Strengthen African security capacity serves global interests

By He Wenping
0 Comment(s)Print E-mail, January 21, 2015
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The building of a rapid response force would contribute to the overall peacekeeping ability of Africa. In recent years, Africa's development and revival has encountered a series of new impacts and challenges, the most important one in the peace and security field. With the Cote d'Ivoire civil war, South Sudan independence, Libyan war, turbulence in North Africa, crisis in Mali, Algeria hostage crisis, spread of terrorist activities, turmoil in the Central African Republic and conflict in South Sudan, the African situation has gone through complex and profound change. Although in 2003 the African Union announced a roadmap to create five sub-regional rapid response forces in north, east, west, central and south Africa respectively, and on that basis form the African rapid response force in 2010, due to a shortage of money and military assets, progress has been slow and off-track in establishing sub-regional forces, so the African Union had to delay the full operation of its rapid response force to 2015. Such a situation has constrained the African Union's ability to effectively deal with various security crises and is not providing strong support to the idea of “resolving African problems in an African way by African people,” advocated and insisted upon by African countries.

Further, improved security capability will bring about a better investment environment, serving the interests of all countries investing in Africa and the maintenance of world peace and security. In recent years, with turbulence in North African countries and the negative spillover effects of the civil war in Libya, terrorist attacks have expanded and spread across Africa. The victims of the Algeria natural gas field hostage in early 2013 and the Nairobi Westgate Mall attack in September the same year were mostly citizens of Western countries. As the three major radical Islamic organizations (Al-Qaeda in the Islamic Maghreb, Al-Shabaab in Somalia and Nigeria's Boko Haram) move towards cooperation, the focus of anti-Jihad and anti-terror operations has started to shift to Africa. The global war on terrorism led by the US is also in need of an African rapid response force.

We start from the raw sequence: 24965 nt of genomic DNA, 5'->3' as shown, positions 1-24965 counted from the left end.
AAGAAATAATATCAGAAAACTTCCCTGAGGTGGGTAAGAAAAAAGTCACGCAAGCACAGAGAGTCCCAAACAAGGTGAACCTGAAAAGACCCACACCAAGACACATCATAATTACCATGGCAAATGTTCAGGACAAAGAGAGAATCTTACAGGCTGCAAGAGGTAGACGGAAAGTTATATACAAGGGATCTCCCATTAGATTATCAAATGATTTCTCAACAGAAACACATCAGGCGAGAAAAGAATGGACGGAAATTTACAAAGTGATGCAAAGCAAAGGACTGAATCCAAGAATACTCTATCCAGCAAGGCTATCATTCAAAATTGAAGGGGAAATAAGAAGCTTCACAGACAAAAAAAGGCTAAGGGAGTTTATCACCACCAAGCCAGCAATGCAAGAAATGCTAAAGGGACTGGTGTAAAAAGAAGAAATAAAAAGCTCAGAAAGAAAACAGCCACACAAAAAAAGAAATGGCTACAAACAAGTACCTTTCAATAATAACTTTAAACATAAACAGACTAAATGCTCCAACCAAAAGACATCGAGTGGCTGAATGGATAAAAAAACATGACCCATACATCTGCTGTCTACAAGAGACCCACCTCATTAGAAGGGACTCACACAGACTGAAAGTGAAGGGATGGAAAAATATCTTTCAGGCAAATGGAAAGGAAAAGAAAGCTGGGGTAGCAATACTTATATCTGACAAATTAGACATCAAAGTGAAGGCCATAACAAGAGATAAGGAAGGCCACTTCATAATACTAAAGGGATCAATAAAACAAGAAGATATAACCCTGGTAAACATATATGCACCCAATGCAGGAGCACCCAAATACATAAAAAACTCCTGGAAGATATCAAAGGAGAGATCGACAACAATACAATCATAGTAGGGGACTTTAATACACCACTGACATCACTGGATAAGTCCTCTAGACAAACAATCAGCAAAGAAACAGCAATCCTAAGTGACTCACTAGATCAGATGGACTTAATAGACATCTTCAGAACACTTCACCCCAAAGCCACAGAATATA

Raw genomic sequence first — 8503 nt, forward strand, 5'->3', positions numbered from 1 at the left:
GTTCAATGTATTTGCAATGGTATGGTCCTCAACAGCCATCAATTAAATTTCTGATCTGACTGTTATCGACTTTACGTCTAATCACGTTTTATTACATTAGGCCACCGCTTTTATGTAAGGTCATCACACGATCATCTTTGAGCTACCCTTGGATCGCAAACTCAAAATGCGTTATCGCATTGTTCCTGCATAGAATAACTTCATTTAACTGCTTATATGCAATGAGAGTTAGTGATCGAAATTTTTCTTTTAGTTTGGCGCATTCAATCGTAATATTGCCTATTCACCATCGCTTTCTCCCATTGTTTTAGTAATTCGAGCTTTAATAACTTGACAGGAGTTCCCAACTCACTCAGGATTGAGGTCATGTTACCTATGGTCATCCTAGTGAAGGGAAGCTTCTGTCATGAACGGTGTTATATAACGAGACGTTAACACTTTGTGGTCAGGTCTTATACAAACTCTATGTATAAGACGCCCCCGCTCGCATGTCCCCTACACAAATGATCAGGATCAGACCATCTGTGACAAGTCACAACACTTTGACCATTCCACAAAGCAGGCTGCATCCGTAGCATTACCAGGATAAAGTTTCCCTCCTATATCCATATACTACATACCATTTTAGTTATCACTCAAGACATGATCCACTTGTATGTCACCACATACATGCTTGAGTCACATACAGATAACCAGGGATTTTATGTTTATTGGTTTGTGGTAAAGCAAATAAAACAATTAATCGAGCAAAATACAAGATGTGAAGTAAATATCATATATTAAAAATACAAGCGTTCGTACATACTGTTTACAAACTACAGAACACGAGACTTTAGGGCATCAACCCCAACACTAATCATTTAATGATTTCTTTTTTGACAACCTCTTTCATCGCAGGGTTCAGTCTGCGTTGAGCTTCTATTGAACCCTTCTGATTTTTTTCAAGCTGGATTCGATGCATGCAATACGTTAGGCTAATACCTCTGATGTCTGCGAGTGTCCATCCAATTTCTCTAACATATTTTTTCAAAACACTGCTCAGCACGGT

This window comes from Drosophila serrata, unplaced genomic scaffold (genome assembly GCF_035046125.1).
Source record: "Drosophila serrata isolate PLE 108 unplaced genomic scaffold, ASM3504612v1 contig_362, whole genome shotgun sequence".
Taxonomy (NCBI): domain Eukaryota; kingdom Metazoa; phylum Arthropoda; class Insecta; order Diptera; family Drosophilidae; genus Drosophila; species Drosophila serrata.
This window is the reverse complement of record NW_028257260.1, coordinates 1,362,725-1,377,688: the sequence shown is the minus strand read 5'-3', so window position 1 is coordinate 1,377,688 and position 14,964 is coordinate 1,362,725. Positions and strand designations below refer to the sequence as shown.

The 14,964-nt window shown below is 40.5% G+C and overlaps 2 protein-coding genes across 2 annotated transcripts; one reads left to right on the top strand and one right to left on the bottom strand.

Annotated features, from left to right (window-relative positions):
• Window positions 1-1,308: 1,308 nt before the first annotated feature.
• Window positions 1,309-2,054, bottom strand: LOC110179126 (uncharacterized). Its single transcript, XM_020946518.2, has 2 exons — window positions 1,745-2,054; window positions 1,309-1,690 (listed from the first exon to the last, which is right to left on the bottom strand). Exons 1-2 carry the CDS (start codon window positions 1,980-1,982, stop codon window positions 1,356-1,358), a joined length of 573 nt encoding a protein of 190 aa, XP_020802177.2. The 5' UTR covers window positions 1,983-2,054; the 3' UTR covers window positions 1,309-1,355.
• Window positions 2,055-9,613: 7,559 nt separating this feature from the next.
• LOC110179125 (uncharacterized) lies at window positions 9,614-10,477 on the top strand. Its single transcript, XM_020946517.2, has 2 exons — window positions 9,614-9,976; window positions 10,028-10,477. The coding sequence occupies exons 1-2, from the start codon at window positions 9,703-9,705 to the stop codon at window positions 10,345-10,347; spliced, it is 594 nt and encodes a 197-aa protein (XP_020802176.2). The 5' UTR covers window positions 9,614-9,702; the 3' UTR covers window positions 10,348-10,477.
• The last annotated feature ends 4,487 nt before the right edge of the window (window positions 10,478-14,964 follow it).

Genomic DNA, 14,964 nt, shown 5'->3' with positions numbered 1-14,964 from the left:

Besides, given the fact that over 90% of African Union's peace and security operations depend on financial support from the EU and US, increased Chinese support represents an action by a responsible big country to share the fiscal burden of EU and US. In this connection, it would be logical if the Western media cheers the move.

Improving Africa's security capacity is a desire shared in the international community to serve both African and global interests. The prediction of a new conflict between China and the US seems a bit extreme.

He Wenping is a Research Fellow at the Charhar Institute and a Research Fellow at the West Asia and Africa Studies Institute of the China Academy of Social Sciences.

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